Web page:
COLUMBIA — Nathan Fleischmann spends a lot of time in a Columbia storage center, revamping a truck he calls "Dawn."
Once he replaces the floors, adds shelves and installs air conditioning, Fleischmann will stuff Dawn with men's, women's and children's shoes and tour Columbia selling them.
Before Fleischmann owned the box truck, he spent nearly two years planning his business strategy: He studied market research, maintained a blog, shipped out 275 emails to solicit support and launched a campaign on Kickstarter.
On March 31, after six nerve-wracking weeks of promotion on the crowd funding site, Fleischmann was able to raise $7,286 from 63 backers to make his mobile shoe store, Stadium Shoes, a reality. He hopes to be on the road in late October.
"Running a Kickstarter campaign is kind of like running a 5K," he said. "There's a lot of preparation, or practice, then during it's all about pacing."
Kickstarter, the online crowd funding platform, began four years ago, largely to give artists seed money to create films, games, books and music.
Since then, it has funded more than 48,000 projects, raising $789 million to encourage ventures as small as a $95 for an A to Z monster sketchbook and as big as a $5 million globally distributed feature film.
According to Kickstarter's rules, projects must fit within one of 13 creative categories that cover a broad spectrum. A group of Kentucky sixth-grade girls received enough funding to send a camera into space, and Philadelphia became home to the world's first pizza museum through the platform.
Last year, Kickstarter's popularity drew backers from 177 countries to pledge more than $319 million, according to Kickstarter.com. This year, film director Spike Lee, actor Zach Braff from "Scrubs" and screenwriter Rob Thomas, creator of "Veronica Mars," enlisted Kickstarter campaigns to finance their own movies. A total of $10.2 million was raised for just those three projects.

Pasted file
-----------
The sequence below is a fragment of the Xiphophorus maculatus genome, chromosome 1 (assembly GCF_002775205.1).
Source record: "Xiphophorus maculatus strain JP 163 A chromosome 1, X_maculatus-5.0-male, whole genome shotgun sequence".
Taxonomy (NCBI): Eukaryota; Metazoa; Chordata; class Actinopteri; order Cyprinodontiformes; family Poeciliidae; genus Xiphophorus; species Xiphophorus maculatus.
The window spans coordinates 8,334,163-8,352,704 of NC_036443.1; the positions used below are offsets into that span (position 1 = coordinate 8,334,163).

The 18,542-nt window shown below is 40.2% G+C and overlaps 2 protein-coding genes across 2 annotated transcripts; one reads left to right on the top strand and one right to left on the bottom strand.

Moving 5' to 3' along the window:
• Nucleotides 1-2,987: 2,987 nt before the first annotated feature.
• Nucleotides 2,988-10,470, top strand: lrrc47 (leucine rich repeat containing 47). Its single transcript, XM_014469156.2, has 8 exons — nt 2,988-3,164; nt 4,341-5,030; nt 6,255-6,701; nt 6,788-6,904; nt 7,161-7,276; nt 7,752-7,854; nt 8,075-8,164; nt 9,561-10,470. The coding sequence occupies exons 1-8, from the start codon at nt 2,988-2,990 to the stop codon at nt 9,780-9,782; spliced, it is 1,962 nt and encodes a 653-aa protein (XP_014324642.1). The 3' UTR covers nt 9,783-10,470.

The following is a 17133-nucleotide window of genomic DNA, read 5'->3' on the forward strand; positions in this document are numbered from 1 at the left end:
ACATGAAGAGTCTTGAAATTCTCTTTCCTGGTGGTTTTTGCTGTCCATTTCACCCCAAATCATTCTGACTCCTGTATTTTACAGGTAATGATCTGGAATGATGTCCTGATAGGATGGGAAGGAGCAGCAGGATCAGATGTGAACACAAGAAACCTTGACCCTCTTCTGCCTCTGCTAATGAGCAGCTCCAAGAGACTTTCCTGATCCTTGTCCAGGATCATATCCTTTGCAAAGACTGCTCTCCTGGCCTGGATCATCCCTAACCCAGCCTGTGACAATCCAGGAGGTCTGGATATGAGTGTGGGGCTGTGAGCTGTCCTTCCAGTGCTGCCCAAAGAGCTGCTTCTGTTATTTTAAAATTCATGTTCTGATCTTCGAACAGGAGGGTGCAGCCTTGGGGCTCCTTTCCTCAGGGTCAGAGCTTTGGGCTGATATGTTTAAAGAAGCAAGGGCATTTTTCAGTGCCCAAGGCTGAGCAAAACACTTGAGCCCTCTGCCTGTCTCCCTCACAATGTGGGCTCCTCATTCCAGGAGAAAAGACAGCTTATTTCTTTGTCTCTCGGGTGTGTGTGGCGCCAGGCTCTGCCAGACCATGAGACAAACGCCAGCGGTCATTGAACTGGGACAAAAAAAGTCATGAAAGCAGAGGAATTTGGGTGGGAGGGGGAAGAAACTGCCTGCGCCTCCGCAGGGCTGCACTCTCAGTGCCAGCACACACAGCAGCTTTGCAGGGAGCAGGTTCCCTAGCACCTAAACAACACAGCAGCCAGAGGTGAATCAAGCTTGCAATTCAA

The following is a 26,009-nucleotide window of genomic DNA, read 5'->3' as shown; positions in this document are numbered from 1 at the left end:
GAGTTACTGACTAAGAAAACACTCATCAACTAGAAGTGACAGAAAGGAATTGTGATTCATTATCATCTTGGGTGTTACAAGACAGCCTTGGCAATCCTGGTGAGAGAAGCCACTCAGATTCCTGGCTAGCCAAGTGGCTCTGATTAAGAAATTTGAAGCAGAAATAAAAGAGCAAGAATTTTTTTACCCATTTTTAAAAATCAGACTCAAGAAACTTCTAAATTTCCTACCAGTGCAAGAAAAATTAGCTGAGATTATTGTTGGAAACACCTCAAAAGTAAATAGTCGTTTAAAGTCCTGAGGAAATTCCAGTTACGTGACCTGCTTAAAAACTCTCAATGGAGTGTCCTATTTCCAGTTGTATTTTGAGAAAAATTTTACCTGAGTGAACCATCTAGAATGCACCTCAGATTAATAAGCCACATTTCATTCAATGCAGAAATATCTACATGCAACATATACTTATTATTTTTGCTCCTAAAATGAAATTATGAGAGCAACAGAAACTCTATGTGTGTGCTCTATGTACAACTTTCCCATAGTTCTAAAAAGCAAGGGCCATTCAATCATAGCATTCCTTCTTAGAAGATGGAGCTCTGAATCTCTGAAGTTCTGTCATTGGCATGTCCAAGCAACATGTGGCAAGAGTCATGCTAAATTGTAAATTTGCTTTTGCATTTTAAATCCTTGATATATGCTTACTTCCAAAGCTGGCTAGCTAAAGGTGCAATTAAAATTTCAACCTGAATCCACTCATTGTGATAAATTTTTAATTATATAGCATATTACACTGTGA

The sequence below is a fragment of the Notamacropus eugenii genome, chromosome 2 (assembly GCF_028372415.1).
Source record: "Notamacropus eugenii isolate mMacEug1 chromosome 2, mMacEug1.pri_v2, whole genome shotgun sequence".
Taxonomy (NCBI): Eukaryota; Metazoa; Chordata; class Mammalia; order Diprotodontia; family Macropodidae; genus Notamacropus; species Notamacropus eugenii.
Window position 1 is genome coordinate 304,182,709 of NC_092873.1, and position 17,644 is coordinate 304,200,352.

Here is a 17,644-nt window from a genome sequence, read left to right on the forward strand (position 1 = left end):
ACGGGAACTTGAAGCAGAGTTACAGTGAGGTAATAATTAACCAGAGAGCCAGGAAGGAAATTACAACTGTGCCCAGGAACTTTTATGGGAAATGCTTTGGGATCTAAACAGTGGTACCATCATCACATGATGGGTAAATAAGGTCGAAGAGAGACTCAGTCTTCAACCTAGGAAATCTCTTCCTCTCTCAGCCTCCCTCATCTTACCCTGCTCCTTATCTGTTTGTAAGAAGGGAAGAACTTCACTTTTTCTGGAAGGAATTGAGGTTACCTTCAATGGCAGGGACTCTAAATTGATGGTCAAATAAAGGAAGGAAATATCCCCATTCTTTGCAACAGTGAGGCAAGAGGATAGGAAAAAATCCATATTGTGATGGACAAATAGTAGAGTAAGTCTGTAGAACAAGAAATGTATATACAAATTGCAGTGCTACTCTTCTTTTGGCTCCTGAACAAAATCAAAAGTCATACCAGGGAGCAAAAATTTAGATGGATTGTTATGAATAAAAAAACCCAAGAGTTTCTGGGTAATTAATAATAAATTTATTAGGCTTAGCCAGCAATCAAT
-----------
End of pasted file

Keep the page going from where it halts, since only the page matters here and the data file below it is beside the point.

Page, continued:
In Columbia, 46 projects relating to music, film, comics and business have launched with Kickstarter campaigns.
Andrew Squitiro raised $339 for a block party on Lyon Street. Lydia Melton got $20,556 to start Gunter Hans, a European-style cafe on Hitt Street.
The Missouri Contemporary Ballet was given $25,309 for a trip to South Korea in April, and Ragtag Cinema raised $84,762 for projection equipment in November.
Graphic by Caitlin Kerfin
Producing a film
Janel Mirendah's documentary, "The Other Side of the Glass," is another one of Columbia's successful projects.
When Mirendah decided she wanted to make a short film comparing at-home births to hospital deliveries, she had never used professional camera gear. She did not know how to edit film clips or even use an Apple computer.
In 2007, she volunteered at Columbia Access Television weekly to learn how to operate the equipment and shoot interviews. In 2008, she spent five hours nearly every day at CATV figuring out how to edit.
Her film project began to take shape. An uncle gave her a camera, and she acquired a desktop iMac. Then she spent two years trekking from California to South Carolina collecting footage about the birthing experience.
After raising $10,000 through a blog and Facebook, she still needed money to complete the film. In 2012, Mirendah created a Kickstarter campaign, and with pledges from 190 backers, she raised $7,498 to pre-screen her film in Vancouver, Denver, Los Angeles and elsewhere.
"I couldn't have raised so much money without the credibility that Kickstarter gives," she said.